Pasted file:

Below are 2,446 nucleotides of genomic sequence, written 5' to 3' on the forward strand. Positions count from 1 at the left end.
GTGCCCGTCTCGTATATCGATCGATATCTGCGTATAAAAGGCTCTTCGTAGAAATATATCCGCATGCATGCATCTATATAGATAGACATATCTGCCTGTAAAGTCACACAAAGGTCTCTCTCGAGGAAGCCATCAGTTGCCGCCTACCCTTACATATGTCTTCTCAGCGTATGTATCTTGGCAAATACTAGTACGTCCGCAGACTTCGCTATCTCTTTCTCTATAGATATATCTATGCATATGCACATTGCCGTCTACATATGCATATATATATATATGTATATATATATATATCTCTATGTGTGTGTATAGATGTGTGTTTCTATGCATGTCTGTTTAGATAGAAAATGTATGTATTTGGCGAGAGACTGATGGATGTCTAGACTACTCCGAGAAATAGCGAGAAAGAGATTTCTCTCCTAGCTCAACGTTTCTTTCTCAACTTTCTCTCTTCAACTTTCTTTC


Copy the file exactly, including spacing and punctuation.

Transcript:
Below are 2,446 nucleotides of genomic sequence, written 5' to 3' on the forward strand. Positions count from 1 at the left end.
GTGCCCGTCTCGTATATCGATCGATATCTGCGTATAAAAGGCTCTTCGTAGAAATATATCCGCATGCATGCATCTATATAGATAGACATATCTGCCTGTAAAGTCACACAAAGGTCTCTCTCGAGGAAGCCATCAGTTGCCGCCTACCCTTACATATGTCTTCTCAGCGTATGTATCTTGGCAAATACTAGTACGTCCGCAGACTTCGCTATCTCTTTCTCTATAGATATATCTATGCATATGCACATTGCCGTCTACATATGCATATATATATATATGTATATATATATATATCTCTATGTGTGTGTATAGATGTGTGTTTCTATGCATGTCTGTTTAGATAGAAAATGTATGTATTTGGCGAGAGACTGATGGATGTCTAGACTACTCCGAGAAATAGCGAGAAAGAGATTTCTCTCCTAGCTCAACGTTTCTTTCTCAACTTTCTCTCTTCAACTTTCTTTC